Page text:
This scholarship is named for my family: wife Christy ’97, and children Kailee, Kendall, and Bennett. Upon graduation from Auburn, I have held various positions around the world with ExxonMobil and currently reside in The Woodlands, Tex. I am an avid follower of all AU sports, and now that Texas A&M is in the SEC, I drive over to watch every AU athletic team that competes in College Station.

Tell us about your Auburn story, favorite tradition, a “War Eagle!” moment, or what Auburn has meant to you.
Not one single story, but I love traveling to distant parts of the world and (not that surprisingly) noticing someone with an AU logo. A “War Eagle” and a smile are always exchanged, and usually some nice conversation that links back to a common experience. Also, attending the BCS Championship in 2010 and the Kick Six in 2013 were pretty cool Auburn moments. If I am never fortunate enough to top those two, I think I will be just fine.

What do you hope your recipients gain through this scholarship?
I want recipients to know they have a helping hand to support them when they need it the most, and letting them know that some Auburn people they have never met are rooting for them to fully recognize their potential.

Thomas and Ernestine Moody Scholarship

Thomas and Ernestine Moody Scholarship

A conversation with Mike Moody.

Why did you choose to create a scholarship at Auburn University?
This scholarship was created for love of Auburn and love of my parents.

What would you want the recipients of this scholarship to know about the person for whom it is named?
We love Auburn University and we hope that they truly benefit from their time on the Plains and that they grow to love Auburn as much as we do!

Tell us about your Auburn story, favorite tradition, a “War Eagle!” moment, or what Auburn has meant to you.
I have a trunk full of Auburn memories that I cherish, and they didn’t stop accumulating once I graduated. While I had the most fun as my time as a student, I have remained close to the university and come “home” as often as possible. I still have good friends living around the country that I keep in touch with. I met these folks over 30 years ago and every time we get together we re-live some of those beautiful moments that could only have happened at Auburn.

What do you hope your recipients gain through this scholarship?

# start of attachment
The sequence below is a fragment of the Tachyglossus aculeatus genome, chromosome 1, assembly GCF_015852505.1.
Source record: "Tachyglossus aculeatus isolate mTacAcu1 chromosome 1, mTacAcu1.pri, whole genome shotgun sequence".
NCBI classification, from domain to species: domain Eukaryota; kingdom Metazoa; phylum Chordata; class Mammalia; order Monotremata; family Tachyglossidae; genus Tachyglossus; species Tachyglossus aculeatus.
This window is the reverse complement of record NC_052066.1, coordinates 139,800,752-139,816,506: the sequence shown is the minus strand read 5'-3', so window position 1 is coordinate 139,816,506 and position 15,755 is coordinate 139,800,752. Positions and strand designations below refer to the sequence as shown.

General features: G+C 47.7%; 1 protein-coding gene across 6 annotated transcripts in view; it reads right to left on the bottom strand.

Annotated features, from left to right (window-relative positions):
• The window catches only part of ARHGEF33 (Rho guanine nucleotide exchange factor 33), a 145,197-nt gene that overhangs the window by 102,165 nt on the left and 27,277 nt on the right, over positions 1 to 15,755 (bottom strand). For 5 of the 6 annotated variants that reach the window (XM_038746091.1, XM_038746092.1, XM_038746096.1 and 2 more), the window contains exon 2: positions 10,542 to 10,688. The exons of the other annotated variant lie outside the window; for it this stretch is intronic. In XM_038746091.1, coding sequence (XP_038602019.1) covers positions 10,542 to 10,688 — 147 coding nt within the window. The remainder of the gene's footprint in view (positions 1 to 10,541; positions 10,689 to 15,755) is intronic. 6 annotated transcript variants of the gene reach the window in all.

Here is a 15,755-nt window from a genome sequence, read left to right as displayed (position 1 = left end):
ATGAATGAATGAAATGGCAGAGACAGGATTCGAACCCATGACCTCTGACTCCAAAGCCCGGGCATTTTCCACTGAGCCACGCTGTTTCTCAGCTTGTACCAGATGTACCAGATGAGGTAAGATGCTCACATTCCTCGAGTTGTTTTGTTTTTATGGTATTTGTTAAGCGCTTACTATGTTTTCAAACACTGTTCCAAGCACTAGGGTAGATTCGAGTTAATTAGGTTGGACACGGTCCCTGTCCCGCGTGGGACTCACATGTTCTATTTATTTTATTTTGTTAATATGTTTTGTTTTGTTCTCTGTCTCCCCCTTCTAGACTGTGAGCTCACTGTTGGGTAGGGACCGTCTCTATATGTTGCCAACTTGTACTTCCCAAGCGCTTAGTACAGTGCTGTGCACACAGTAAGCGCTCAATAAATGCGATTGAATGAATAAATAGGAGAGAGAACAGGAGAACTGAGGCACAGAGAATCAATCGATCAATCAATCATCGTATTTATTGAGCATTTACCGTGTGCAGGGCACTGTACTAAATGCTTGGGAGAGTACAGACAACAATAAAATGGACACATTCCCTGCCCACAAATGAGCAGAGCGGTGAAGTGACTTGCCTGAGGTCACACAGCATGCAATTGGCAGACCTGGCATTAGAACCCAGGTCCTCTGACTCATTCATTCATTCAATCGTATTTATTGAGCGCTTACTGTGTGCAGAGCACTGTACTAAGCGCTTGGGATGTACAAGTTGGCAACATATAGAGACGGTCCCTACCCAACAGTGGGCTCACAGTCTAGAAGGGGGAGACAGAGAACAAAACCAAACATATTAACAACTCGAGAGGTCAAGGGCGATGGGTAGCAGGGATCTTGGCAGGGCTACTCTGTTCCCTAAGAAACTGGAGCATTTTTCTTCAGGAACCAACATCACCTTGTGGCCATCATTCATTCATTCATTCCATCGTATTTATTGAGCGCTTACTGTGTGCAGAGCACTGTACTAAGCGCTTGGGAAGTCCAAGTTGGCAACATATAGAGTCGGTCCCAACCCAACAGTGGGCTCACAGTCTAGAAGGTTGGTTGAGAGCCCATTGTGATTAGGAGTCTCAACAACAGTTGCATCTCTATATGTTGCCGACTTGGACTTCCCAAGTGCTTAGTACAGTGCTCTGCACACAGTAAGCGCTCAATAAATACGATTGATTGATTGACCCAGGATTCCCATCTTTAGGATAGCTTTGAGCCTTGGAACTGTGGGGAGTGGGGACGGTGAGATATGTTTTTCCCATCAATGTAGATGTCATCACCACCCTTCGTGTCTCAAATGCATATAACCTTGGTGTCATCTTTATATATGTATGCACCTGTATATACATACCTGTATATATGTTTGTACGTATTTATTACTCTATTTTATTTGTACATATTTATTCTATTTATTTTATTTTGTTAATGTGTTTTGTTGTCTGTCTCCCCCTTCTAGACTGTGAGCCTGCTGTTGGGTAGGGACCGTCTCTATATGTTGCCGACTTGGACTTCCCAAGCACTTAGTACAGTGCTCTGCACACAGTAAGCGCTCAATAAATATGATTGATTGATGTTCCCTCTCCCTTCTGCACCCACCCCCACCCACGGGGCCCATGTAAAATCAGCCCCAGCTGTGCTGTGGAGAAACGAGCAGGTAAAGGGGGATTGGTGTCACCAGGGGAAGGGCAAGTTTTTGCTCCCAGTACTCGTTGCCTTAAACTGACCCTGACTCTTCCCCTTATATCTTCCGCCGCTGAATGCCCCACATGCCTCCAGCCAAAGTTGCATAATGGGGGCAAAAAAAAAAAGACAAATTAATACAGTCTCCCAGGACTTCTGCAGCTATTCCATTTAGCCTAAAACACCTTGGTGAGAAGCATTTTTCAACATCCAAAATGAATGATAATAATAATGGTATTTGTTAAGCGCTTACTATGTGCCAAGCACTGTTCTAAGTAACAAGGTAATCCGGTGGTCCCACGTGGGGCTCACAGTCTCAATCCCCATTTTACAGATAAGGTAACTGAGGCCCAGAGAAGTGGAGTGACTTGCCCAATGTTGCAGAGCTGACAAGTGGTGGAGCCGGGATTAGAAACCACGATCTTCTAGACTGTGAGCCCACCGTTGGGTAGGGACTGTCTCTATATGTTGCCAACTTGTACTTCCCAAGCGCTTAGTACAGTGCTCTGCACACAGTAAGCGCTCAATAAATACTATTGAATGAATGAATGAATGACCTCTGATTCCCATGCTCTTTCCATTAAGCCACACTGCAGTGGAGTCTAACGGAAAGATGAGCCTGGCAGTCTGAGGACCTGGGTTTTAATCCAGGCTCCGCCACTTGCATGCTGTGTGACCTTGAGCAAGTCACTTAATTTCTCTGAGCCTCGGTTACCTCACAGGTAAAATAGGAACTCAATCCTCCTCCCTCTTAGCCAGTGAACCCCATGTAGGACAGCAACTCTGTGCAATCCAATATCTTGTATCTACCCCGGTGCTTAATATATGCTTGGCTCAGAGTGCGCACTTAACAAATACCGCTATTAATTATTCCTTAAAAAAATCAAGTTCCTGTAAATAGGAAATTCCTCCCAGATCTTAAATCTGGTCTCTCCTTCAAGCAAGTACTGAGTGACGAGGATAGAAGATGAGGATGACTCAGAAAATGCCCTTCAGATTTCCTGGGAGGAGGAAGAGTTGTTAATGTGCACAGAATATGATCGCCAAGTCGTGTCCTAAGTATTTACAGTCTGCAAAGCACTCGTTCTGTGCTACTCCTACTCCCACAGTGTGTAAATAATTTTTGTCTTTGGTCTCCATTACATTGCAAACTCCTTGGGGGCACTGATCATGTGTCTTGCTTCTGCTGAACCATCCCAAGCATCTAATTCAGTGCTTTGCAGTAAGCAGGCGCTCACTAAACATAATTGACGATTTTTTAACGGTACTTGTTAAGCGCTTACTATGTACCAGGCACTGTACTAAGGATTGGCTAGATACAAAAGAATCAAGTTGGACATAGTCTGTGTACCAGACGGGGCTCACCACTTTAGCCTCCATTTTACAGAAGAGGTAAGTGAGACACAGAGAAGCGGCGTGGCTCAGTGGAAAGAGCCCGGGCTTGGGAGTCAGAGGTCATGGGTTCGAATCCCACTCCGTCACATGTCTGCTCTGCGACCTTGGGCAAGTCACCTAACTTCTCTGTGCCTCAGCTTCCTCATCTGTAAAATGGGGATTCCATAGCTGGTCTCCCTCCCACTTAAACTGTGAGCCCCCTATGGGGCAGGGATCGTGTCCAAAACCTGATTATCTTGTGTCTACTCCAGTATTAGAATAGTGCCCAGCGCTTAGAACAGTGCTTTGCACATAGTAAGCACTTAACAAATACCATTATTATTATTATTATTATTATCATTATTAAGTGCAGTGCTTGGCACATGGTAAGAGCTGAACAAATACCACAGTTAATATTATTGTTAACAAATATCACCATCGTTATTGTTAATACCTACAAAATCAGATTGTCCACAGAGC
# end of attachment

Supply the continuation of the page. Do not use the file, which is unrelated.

I hope the recipients receive a solid education and positive life experiences that will forever shape their future. I hope their Auburn foundation will enable them to be highly successful in life, not just financially, but in the way they treat people and the contributions they are able to make to society.

Thomas W. and Patricia M. Tripp Endowed Scholarship

Thomas W. and Patricia M. Tripp Endowed Scholarship

A conversation with Tom Tripp.

Why did you choose to create a scholarship at Auburn University?
This scholarship is for the students, present and future. Auburn is simply the vehicle to use to pay it forward.

What would you want the recipients of this scholarship to know about the person for whom it is named?
We never know all the people who have done something to foster or ensure our success. Some people may have done something to help us and we never know it.

Tell us about your Auburn story, favorite tradition, a “War Eagle!” moment, or what Auburn has meant to you.
I worked three jobs at the same time in order to pay for college. Perhaps this may help someone to eliminate one of them.

Tim and Ginger Singleton Endowed Scholarship in the Harbert College of Business

Tim and Ginger Singleton Endowed Scholarship in the Harbert College of Business

A conversation with Ginger Singleton.

Why did you choose to create a scholarship at Auburn University?
We wanted to attempt to leave a legacy. We also wanted that legacy to benefit Auburn University because we love Auburn.

What would you want the recipients of this scholarship to know about the person for whom it is named?
We love Auburn and want Auburn University to be around for generations so that students, alumni, and fans can experience this beautiful place through the years. We also want to acknowledge our parents and family, who support us greatly!

Tell us about your Auburn story, favorite tradition, a “War Eagle!” moment, or what Auburn has meant to you.
I grew up on Long Island, New York. My father suggested that I look at schools in the South. He loved the South from going there on vacations. He was also a Director of Guidance at a large high school, so it would be a trip of interest for him as well. He took my sister and me to Duke, South Carolina, UGA, Auburn, Florida State, Florida and Miami in one week! I decided to go to Auburn after that trip, and made the life-changing decision that I cherish to this day. My sister followed, and my niece graduated two years ago. War Eagle!

What do you hope your recipients gain through this scholarship?
I hope this scholarship will help financially, and give its recipients the opportunity to experience everything that Auburn is about.

Trent Williams Scholarship

Trent Williams Scholarship

A conversation with Trent Williams.